Changes in the royal portrait occur but rarely on United Kingdom coins. Even during the long reign of Queen Victoria there were no more than five portraits, one of which enjoyed such royal favour that it continued to be used for some 50 years. Similarly, only four standard effigies of the present Queen have been used on the United Kingdom coinage since her accession in 1952.
The first of these effigies was the portrait by Mary Gillick. This shows the Queen wearing a wreath in the style of many British coins struck between the 17th and early 19th centuries. It remained in use for United Kingdom coins until decimalisation, and still appears on the special silver coins minted each year for the Royal Maundy.
For the decimal coins, the first of which entered circulation in 1968, a fresh portrait by Arnold Machin was adopted. Like Mary Gillick, he avoided the couped portrait cut off at the neck which had been usual on coins earlier in the century. The wreath, however, he replaced with the tiara of festoons, scrolls and collet-spikes which had been given to the Queen as a wedding present by Queen Mary.
The effigy selected for use from 1985 was prepared by the sculptor Raphael Maklouf. Having worked originally from photographs, he was granted two sittings by the Queen in order to make minor adjustments to the portrait. It shows the Queen with the royal diadem which she wears on her way to and from the State Opening of Parliament, and includes a necklace and earrings.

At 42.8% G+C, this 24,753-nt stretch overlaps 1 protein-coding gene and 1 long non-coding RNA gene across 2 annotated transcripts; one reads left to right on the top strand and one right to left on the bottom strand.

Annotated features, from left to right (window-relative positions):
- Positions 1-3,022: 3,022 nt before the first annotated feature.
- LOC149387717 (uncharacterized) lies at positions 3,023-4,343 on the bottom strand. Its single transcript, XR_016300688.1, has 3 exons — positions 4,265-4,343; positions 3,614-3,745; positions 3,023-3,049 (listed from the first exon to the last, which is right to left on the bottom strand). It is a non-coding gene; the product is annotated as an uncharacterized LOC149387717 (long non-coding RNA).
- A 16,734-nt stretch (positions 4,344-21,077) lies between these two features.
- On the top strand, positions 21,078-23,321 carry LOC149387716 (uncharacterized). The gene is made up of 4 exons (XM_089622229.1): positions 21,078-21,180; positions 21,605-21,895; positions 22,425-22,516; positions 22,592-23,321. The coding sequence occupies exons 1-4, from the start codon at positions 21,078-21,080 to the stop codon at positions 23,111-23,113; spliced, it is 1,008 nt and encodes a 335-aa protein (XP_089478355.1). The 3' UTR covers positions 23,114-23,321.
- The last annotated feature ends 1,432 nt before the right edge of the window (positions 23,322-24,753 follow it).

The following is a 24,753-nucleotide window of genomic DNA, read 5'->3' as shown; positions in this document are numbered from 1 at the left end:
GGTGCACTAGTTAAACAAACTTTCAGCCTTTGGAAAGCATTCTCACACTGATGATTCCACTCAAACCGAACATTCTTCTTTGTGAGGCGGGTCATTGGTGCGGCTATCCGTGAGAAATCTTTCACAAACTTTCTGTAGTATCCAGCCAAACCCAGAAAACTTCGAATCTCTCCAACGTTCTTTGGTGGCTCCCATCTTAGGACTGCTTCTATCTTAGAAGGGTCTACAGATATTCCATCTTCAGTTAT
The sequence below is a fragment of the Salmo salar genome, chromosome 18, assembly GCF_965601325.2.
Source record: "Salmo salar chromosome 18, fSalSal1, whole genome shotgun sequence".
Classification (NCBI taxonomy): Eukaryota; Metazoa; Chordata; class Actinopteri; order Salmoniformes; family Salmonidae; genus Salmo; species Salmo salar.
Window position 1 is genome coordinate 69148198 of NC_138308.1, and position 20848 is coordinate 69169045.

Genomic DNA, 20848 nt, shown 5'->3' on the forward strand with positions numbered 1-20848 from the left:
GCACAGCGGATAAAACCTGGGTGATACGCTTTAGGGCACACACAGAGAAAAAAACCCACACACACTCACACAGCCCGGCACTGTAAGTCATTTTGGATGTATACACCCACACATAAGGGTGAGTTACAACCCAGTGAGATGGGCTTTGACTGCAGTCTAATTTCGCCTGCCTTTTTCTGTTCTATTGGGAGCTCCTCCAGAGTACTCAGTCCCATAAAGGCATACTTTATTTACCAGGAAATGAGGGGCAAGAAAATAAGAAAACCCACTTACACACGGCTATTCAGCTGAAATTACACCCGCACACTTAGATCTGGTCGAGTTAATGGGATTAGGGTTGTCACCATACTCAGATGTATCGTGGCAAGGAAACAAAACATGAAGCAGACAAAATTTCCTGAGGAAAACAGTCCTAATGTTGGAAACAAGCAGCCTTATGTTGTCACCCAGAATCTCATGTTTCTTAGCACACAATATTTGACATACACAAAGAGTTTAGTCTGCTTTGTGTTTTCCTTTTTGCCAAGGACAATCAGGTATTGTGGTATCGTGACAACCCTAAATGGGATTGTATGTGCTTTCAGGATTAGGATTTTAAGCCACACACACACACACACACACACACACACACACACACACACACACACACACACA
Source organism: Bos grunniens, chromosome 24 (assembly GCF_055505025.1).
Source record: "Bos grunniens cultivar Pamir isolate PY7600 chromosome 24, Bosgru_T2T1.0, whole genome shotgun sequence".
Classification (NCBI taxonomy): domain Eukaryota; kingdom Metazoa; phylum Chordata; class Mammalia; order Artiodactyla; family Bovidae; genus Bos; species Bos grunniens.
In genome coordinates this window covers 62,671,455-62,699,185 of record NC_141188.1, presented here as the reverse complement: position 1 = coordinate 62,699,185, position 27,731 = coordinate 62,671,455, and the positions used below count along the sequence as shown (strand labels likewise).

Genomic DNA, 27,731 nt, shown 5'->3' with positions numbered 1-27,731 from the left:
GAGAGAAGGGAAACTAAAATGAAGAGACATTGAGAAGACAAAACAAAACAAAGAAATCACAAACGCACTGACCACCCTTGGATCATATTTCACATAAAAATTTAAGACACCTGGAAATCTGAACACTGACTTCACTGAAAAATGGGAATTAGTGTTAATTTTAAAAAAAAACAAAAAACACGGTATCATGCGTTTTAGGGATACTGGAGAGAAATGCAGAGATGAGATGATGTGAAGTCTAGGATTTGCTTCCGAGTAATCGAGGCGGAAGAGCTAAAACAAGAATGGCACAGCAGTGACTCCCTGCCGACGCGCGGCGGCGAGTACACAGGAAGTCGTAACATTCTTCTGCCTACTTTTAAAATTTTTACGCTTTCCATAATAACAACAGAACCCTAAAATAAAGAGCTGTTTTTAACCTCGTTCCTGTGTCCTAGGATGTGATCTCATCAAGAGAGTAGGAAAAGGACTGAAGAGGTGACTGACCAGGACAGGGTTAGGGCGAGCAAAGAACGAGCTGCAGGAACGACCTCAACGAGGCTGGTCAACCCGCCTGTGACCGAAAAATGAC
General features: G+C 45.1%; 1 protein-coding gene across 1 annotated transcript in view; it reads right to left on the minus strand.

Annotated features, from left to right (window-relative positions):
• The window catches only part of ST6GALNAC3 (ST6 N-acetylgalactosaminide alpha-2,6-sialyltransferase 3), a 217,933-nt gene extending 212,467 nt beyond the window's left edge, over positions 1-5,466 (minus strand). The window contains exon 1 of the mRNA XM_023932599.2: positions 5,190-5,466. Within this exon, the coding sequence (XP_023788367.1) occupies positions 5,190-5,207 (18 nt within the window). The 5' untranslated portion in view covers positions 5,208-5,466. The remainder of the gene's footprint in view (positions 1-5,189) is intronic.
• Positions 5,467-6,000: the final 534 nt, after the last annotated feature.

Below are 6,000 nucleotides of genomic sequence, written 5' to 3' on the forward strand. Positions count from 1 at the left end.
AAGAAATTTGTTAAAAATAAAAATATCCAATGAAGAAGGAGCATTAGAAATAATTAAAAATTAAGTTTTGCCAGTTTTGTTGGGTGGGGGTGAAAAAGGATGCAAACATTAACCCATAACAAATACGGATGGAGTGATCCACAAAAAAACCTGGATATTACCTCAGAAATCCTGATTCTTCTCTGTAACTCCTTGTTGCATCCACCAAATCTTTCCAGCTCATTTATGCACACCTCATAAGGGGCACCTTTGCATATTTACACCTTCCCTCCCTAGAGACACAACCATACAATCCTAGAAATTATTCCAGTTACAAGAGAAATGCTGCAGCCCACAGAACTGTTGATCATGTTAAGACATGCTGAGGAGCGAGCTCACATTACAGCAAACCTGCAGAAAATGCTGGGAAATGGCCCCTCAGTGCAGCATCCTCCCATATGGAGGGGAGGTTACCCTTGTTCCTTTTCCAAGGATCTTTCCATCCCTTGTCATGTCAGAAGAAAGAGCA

There was, deliberately, a classic timelessness about the Maklouf design, but for the fourth portrait, adopted at the beginning of 1998, a greater degree of realism was introduced. This is the work of the sculptor Ian Rank-Broadley who, because coins have become smaller, wanted the portrait to fill as much of the field as possible.
The Queen continues to be shown facing right in accordance with a tradition which can be traced back to the 17th century whereby successive monarchs face in alternate directions on the coinage, George VI having faced to the left. Some have claimed to see the origins of this tradition in the desire of Charles II to turn his back on Oliver Cromwell. Such a convenient explanation is unlikely and it may be better to concede that if any practical or political reason ever existed it has long since been forgotten.